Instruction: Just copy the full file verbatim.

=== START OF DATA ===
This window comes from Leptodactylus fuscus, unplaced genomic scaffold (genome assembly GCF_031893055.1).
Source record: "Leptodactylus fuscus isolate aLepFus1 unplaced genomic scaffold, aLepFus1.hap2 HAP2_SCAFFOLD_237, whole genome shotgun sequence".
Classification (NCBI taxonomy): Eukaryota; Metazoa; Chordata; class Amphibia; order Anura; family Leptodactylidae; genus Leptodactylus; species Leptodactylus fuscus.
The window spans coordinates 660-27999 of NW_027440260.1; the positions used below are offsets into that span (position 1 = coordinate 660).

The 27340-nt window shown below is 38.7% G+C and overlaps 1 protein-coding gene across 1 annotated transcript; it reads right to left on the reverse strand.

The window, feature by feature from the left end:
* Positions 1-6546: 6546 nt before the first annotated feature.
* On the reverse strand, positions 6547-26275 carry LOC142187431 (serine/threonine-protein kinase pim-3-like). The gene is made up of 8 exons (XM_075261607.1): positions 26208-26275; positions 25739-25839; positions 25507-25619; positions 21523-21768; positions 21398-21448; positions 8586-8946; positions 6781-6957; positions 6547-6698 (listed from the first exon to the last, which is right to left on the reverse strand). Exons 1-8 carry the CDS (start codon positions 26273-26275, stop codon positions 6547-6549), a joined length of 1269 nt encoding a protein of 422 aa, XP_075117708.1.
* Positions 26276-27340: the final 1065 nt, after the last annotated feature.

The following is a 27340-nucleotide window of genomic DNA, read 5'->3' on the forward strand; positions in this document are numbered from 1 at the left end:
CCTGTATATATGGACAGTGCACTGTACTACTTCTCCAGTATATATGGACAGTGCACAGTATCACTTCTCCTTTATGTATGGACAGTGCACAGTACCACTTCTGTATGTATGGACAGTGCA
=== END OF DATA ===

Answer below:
This window comes from Leptodactylus fuscus, unplaced genomic scaffold (genome assembly GCF_031893055.1).
Source record: "Leptodactylus fuscus isolate aLepFus1 unplaced genomic scaffold, aLepFus1.hap2 HAP2_SCAFFOLD_237, whole genome shotgun sequence".
Classification (NCBI taxonomy): Eukaryota; Metazoa; Chordata; class Amphibia; order Anura; family Leptodactylidae; genus Leptodactylus; species Leptodactylus fuscus.
The window spans coordinates 660-27999 of NW_027440260.1; the positions used below are offsets into that span (position 1 = coordinate 660).

The 27340-nt window shown below is 38.7% G+C and overlaps 1 protein-coding gene across 1 annotated transcript; it reads right to left on the reverse strand.

The window, feature by feature from the left end:
* Positions 1-6546: 6546 nt before the first annotated feature.
* On the reverse strand, positions 6547-26275 carry LOC142187431 (serine/threonine-protein kinase pim-3-like). The gene is made up of 8 exons (XM_075261607.1): positions 26208-26275; positions 25739-25839; positions 25507-25619; positions 21523-21768; positions 21398-21448; positions 8586-8946; positions 6781-6957; positions 6547-6698 (listed from the first exon to the last, which is right to left on the reverse strand). Exons 1-8 carry the CDS (start codon positions 26273-26275, stop codon positions 6547-6549), a joined length of 1269 nt encoding a protein of 422 aa, XP_075117708.1.
* Positions 26276-27340: the final 1065 nt, after the last annotated feature.

The following is a 27340-nucleotide window of genomic DNA, read 5'->3' on the forward strand; positions in this document are numbered from 1 at the left end:
CCTGTATATATGGACAGTGCACTGTACTACTTCTCCAGTATATATGGACAGTGCACAGTATCACTTCTCCTTTATGTATGGACAGTGCACAGTACCACTTCTGTATGTATGGACAGTGCA